Smart Court systems such as Playsight and Mojjo have already been installed across the US and Europe at several hundred venues. These are devices containing a variety of permanently fixed cameras that capture whatever happens during play. Although less accurate than the Hawk-Eye, they are sufficiently precise to check lines and come at a much lower price.
And new developments are ongoing. A Swiss startup named Technis, for example, has perfected a completely tactile surface to make the actual tennis court interactive. The technology is integrated directly into the surface of the synthetic and resin courts. It detects every single movement, from the ball bounces to the players’ position on the court. The details show on a screen at the bottom of the court in real-time. Real-world use of the system is yet to be seen, but we can hopefully expect implementation in the not too distant future.
Another exciting development is a gadget called In / Out which we have actually tried. The $200 GoPro like device can be fastened in less than a minute to any tennis net post to determine which side of the line the ball lands in real-time. It does this thanks to the same algorithms for self-driving cars, which provide line detection. Essentially you are having your own unique ‘Hawkeye’ system. The first units were installed, and the factory line was exited.
Video match analysis is no longer only accessible to professional players. A variety of services have arisen that allow you to upload raw video footage of your match for review, such as Tennis Analytics. You get back a match index video/summary, which helps you to check in the match for some moment. You also get a professional match report (serve percentage, aces, double faults, return percentage, winners, mistakes, the difference for both you and your opponent). While the service is accessible to the recreational player, you ‘d really need to be passionate about your game to subscribe at over $500 for 10 hours of video!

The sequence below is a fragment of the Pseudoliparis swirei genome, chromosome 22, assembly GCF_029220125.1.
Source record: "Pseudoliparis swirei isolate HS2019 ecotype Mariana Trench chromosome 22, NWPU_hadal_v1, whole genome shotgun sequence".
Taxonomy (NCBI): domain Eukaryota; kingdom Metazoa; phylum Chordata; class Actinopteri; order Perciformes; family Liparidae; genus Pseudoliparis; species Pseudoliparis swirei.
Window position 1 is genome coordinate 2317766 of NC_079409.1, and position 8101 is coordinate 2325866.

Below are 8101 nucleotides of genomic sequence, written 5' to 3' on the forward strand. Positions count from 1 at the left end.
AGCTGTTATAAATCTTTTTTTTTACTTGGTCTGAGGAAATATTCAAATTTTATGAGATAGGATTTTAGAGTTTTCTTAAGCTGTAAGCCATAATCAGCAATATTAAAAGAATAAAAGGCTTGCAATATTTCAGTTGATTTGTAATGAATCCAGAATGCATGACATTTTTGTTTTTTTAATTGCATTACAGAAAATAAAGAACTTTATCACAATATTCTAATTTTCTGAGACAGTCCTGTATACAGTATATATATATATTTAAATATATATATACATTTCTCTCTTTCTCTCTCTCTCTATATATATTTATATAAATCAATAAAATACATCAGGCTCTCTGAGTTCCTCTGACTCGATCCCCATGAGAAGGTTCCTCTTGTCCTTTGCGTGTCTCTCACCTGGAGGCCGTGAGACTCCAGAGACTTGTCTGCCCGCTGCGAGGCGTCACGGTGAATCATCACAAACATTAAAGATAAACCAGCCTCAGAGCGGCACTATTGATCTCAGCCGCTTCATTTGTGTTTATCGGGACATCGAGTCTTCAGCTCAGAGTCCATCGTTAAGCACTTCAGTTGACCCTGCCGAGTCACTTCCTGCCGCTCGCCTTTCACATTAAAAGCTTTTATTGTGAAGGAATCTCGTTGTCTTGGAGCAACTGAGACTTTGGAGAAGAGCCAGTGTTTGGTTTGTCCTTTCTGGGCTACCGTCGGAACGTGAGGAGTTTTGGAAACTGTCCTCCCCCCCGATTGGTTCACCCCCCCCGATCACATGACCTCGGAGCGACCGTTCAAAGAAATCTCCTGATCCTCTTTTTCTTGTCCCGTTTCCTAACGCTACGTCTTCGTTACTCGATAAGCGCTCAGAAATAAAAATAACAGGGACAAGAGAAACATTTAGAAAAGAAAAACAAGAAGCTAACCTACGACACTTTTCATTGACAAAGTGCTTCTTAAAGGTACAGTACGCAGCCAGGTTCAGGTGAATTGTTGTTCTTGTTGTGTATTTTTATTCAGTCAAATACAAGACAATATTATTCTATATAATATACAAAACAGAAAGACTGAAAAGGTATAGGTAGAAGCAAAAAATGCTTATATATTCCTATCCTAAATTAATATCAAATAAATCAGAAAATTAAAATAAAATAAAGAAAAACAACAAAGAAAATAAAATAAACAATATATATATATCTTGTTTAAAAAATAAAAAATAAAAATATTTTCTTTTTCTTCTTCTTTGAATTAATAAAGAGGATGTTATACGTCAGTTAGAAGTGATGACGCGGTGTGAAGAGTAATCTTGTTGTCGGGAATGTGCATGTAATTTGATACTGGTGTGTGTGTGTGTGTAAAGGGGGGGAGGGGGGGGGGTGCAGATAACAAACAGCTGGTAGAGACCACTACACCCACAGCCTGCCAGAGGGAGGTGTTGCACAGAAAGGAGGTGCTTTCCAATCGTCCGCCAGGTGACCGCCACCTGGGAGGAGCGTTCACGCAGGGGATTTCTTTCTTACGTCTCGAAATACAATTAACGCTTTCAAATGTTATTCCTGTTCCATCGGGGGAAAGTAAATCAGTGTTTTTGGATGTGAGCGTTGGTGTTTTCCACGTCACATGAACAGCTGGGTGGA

However, it is unavoidable that the price of these services will fall over time. While waiting, why not film your tennis session with your smartphone, and add your metrics on top of the film with the aid of the Sony or Qlipp tennis sensors. Although not as sophisticated as some of the more professional instruments, they still do the job.
Tennis apps and online tools
Finally, we have online tools and tennis apps. A wide variety of software platforms are being created by companies such as Global Tennis Network, Sportlyzer, and Coachanize. Some target the recreational player predominantly and offer a community where you can find opponents, organize ladders, or even book courts. Others are more geared towards clubs/coaches and offer a convenient avenue for customer management.
We ‘re very excited about where that technology will lead us in the years to come. If this is only the launch, then we can’t wait to see what the future has in store.